More local foster carers needed

By David Rak

“One person can’t change the world, but I can change the world for one person.”

That’s the simple philosophy Alan and Lindie Luckman live by.

As foster carers for almost three decades, the Yea couple has changed the world for multiple children – so many that they stopped counting when they hit triple digits.

Both in their 60s, Alan and Lindie regularly look after up to four children as foster carers for community service organisation Berry Street.

Unfortunately, despite the tireless efforts of people like Alan and Lindie, there is a shortage of foster carers in rural Victoria.

The socio-economic conditions children experience can influence their likelihood to be involved in the child protection system.

Sadly, regional and remote areas tend to have higher levels of disadvantage compared to metropolitan areas.

Children in remote areas had the highest rates of substantiations – meaning the child needs protection because they have been, or are likely to be, harmed due to violence, abuse and/or neglect.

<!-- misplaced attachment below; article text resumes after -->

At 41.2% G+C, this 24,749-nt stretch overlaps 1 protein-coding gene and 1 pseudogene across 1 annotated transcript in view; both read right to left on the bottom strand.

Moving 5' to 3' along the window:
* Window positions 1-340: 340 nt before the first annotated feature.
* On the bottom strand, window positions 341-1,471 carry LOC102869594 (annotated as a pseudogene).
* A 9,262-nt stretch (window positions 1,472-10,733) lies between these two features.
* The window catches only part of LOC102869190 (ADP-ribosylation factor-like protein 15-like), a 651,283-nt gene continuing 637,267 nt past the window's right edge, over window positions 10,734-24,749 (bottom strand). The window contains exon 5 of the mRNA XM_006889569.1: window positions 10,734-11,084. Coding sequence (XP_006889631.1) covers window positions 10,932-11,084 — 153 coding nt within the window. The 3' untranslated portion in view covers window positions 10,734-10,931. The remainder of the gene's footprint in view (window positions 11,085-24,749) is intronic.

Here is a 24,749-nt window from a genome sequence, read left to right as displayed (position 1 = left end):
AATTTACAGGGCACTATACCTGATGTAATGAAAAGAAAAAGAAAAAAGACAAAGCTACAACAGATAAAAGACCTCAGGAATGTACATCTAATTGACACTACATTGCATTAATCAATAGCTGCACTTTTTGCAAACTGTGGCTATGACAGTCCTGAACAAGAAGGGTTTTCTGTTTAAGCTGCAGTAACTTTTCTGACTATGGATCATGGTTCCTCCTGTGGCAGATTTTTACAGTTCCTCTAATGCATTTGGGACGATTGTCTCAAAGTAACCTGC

Berry Street has 39 foster carers in the Hume region who provide different types of care for 47 children, including short term, long term and respite care.

It is putting the call out for more locals to consider becoming foster carers.

Alan and Lindie encouraged people to speak to Berry Street and consider taking on the rewarding challenge of giving a child a safe and secure home.

“You don’t have to be as full on as we are. Berry Street are very flexible with the arrangements and you can decide how much you want to do,” Lindie said.

“No doubt it is challenging. Some of the children that come to us are quite distressed and there is very little background information on them because of their situation.

“But working through those challenges is the most rewarding thing Alan and I have ever experienced.

“Helping a child to overcome obstacles and gain a new, positive outlook on life is a joy that can’t be expressed with words.”

Berry Street Shepparton child and family services senior manager Sharelle Davidson said anyone aged 21 or older could be a foster carer if they had a spare room for a child.

“We are always looking for the right people to help us care for children who can’t live safely at home,” she said.

“People with experience working with children or in community services, such as teachers, disability workers and aged care workers, make excellent carers, as do many others.

“At Berry Street we are only as good as our foster carers and they are the best. Day after day they do an incredible job for their local communities in providing stable, safe environments for the children in their care.”

If you or someone you know wants to be a foster carer, phone Berry Street on 5822 8100 or visit